In the midst of the Australian Open in February, the state of Victoria was compelled to impose a snap lockdown. After covering the first few days from the stands and then watching the matches on television during the ‘snap lockdown’, Matthew Futterman of The New York Times wrote a piece titled ‘Trust me, sports without fans is not sports’. It’s not that other stakeholders don’t understand that. In fact, while announcing the lockdown, Victoria’s Premier Daniel Andrews said: “…sporting events will function as a workplace but not for entertainment because there will be no crowds.”

Isn’t the roar of the crowd as vital to sports as a ball or a bat? Undoubtedly, sports cannot be the same amid eerily quiet and ghostly empty stands. Artificial crowd noise or cardboard cutouts of fans in the stands were used in sports events such as the Major League Baseball, the NFL, the NBA and the NHL to recreate the feeling of packed stadiums, but it was like playing a video game!

Audience participation is believed to be a powerful impetus for athletic performance. This is conceptualised within the theory of ‘social facilitation’ – a term coined by American psychologist Floyd Alport in 1924 – defined at the intersection of athlete and audience. Its cognitive mechanisms are studied by various researchers. The presence of coactors/audience was shown to improve the quality of performance in John Dashiell’s 1935 book. Robert Zajonc’s seminal paper (1965), however, remains the single most critical factor in the development of ‘social facilitation’, which “examines the consequences upon behavior that derive from the sheer presence of other individuals”.

Zajonc’s model describes the ‘audience effects’, where the mere presence of passive audience has the effect of increasing (drive) in performance. The increased arousal may prompt the skilled performer to utilise peripheral cues that may be necessary to solve complex tasks. Even hostile crowds might help champions to excel. “No crowd there to egg me on,” Australian batsman Steve Smith said about playing in front of empty stadiums in England during the pandemic.

Games without spectators became the only viable option in the pandemic-hit world. But, didn’t we, the fans, believe that connecting with the spectators is the magic that the athletes primarily play for? Well, even Tiger Woods has conceded it’s difficult to play with the same intensity without fans in attendance. “Having a game without fans is just – what is the word ‘sport’ without ‘fan’?” LeBron James, American professional basketball player for the Los Angeles Lakers, asked.

But, how was ‘sport’ without ‘fan’ in reality? In an article published in ‘PLOS ONE’, Daniel Memmert of the German Sport University Cologne, and his colleagues used data on the outcomes of more than 36,000 games played under normal circumstances from 2010-11 to the start of the pandemic, and also 1,006 games played without onlookers in 2020, in 10 professional soccer leagues across six countries – Spain, England, Italy, Germany, Portugal and Turkey. They observed a small but statistically insignificant drop in the home advantage. While the proportion of wins, draws and losses was, on average, 45, 27 and 28 per cent, respectively, prior to the pandemic, home teams won, drew and lost 43, 25 and 32 per cent of the time, respectively, during the pandemic, without spectators. Interestingly, however, amid empty stands, referees were less likely to penalize visiting teams by yellow or red cards. Also, as measured by the number of direct attempts to score a goal, the home teams had less match dominance.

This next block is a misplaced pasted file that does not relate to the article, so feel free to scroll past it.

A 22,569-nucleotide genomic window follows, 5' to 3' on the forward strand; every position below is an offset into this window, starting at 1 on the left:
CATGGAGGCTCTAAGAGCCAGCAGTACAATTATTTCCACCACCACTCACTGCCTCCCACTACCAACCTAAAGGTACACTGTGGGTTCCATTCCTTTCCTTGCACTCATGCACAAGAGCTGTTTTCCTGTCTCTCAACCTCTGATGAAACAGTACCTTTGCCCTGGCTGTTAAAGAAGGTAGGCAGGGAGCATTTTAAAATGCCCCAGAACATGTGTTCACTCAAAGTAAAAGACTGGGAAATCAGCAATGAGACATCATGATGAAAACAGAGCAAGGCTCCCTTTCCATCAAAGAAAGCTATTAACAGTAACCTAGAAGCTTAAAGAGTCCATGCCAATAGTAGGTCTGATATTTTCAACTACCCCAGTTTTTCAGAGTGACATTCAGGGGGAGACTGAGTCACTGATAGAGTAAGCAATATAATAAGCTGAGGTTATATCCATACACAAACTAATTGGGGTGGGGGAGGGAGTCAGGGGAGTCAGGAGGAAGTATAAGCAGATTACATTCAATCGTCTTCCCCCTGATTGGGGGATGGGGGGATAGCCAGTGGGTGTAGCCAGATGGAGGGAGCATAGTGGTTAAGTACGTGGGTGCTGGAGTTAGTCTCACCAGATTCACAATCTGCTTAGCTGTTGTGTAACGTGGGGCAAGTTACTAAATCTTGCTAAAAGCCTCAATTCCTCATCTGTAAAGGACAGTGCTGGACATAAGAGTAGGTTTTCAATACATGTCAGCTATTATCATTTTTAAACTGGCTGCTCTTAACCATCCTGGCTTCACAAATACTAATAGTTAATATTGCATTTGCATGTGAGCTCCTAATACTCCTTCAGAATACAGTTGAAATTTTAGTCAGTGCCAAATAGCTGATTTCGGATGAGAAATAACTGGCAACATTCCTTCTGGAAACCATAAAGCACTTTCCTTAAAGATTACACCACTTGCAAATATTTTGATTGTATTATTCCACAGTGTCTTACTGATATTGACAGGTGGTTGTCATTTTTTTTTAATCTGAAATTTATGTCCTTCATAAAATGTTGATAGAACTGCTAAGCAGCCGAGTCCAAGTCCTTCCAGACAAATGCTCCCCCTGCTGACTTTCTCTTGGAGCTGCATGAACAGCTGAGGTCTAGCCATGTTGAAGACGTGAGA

However, in an article available at, Dane McCarrick of the University of Leeds, who is also a professional soccer referee, and his colleagues examined games played in 15 European soccer leagues spanning 11 different countries during the 2019-20 season; 6,976 games in the presence of audiences and 2,552 in the Covid period without audiences. They observed that teams won on average 0.39 points per game more at home than away in the preCovid era, but the teams won only 0.22 points more at home than away in the Covid period. And the home teams scored on average 0.29 goals more per game than away teams in normal circumstances, while it was only 0.15 goals more than the visitors when the audience was absent.

McCarrick’s study might give us some mental comfort, at least. Well, Virat Kohli was doubtful whether the magic of playing with a packed crowd watching can be re-created when cricket is played in empty stadiums. He thought that while games would still be competitive, the energy players feed off supporters in the ground would be lost. Still India had a lightning series with England, and the glitter of IPL is very much on. After all, the players are professionals working in their workplaces. “We’ve got to be self-motivated in this environment,” American basketball star and Portland Trail Blazers forward Carmelo Anthony said.

The broader question is: have sports learned to survive without connecting with the audience? Will the importance of a home crowd largely diminish in the post-pandemic world? Will the dynamics of sports be redefined? Matthew Futterman, however, dreaded the largely empty version of sports that the pandemic has wrought, and concluded in a harsh note: “All those star athletes who have always insisted they are so locked in that they do not hear the crowd? Well, it seems pretty clear they have been lying.” Really? Is professionalism then exulting over passion? Is that the new paradigm – a contribution of the pandemic itself? Or, had the change already happened earlier that we couldn’t realise? The pandemic might have helped us to understand a harsh reality.